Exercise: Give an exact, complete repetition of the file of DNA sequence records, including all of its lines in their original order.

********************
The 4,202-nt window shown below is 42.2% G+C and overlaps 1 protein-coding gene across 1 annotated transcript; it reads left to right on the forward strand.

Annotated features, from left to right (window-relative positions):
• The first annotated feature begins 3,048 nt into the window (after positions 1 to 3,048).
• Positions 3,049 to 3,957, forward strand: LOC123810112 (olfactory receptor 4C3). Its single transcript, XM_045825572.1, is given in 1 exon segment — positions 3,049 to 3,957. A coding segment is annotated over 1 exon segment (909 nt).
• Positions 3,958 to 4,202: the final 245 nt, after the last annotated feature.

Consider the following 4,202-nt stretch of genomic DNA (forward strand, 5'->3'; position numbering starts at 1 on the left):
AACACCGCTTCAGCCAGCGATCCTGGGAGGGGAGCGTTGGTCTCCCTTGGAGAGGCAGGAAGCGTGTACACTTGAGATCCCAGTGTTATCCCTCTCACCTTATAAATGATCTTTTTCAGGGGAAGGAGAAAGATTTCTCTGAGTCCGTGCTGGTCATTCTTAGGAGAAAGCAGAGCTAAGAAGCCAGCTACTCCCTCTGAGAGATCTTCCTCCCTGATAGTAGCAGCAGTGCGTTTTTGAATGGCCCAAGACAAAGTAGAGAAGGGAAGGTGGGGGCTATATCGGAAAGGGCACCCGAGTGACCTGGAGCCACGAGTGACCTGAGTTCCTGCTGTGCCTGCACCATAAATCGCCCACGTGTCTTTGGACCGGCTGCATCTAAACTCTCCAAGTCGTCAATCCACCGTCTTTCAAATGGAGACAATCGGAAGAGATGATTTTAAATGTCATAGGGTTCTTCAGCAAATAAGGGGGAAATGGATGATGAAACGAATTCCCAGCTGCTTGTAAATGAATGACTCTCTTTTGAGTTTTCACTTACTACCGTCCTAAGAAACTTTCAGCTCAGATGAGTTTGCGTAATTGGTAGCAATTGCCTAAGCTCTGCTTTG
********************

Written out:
The 4,202-nt window shown below is 42.2% G+C and overlaps 1 protein-coding gene across 1 annotated transcript; it reads left to right on the forward strand.

Annotated features, from left to right (window-relative positions):
• The first annotated feature begins 3,048 nt into the window (after positions 1 to 3,048).
• Positions 3,049 to 3,957, forward strand: LOC123810112 (olfactory receptor 4C3). Its single transcript, XM_045825572.1, is given in 1 exon segment — positions 3,049 to 3,957. A coding segment is annotated over 1 exon segment (909 nt).
• Positions 3,958 to 4,202: the final 245 nt, after the last annotated feature.

Consider the following 4,202-nt stretch of genomic DNA (forward strand, 5'->3'; position numbering starts at 1 on the left):
AACACCGCTTCAGCCAGCGATCCTGGGAGGGGAGCGTTGGTCTCCCTTGGAGAGGCAGGAAGCGTGTACACTTGAGATCCCAGTGTTATCCCTCTCACCTTATAAATGATCTTTTTCAGGGGAAGGAGAAAGATTTCTCTGAGTCCGTGCTGGTCATTCTTAGGAGAAAGCAGAGCTAAGAAGCCAGCTACTCCCTCTGAGAGATCTTCCTCCCTGATAGTAGCAGCAGTGCGTTTTTGAATGGCCCAAGACAAAGTAGAGAAGGGAAGGTGGGGGCTATATCGGAAAGGGCACCCGAGTGACCTGGAGCCACGAGTGACCTGAGTTCCTGCTGTGCCTGCACCATAAATCGCCCACGTGTCTTTGGACCGGCTGCATCTAAACTCTCCAAGTCGTCAATCCACCGTCTTTCAAATGGAGACAATCGGAAGAGATGATTTTAAATGTCATAGGGTTCTTCAGCAAATAAGGGGGAAATGGATGATGAAACGAATTCCCAGCTGCTTGTAAATGAATGACTCTCTTTTGAGTTTTCACTTACTACCGTCCTAAGAAACTTTCAGCTCAGATGAGTTTGCGTAATTGGTAGCAATTGCCTAAGCTCTGCTTTG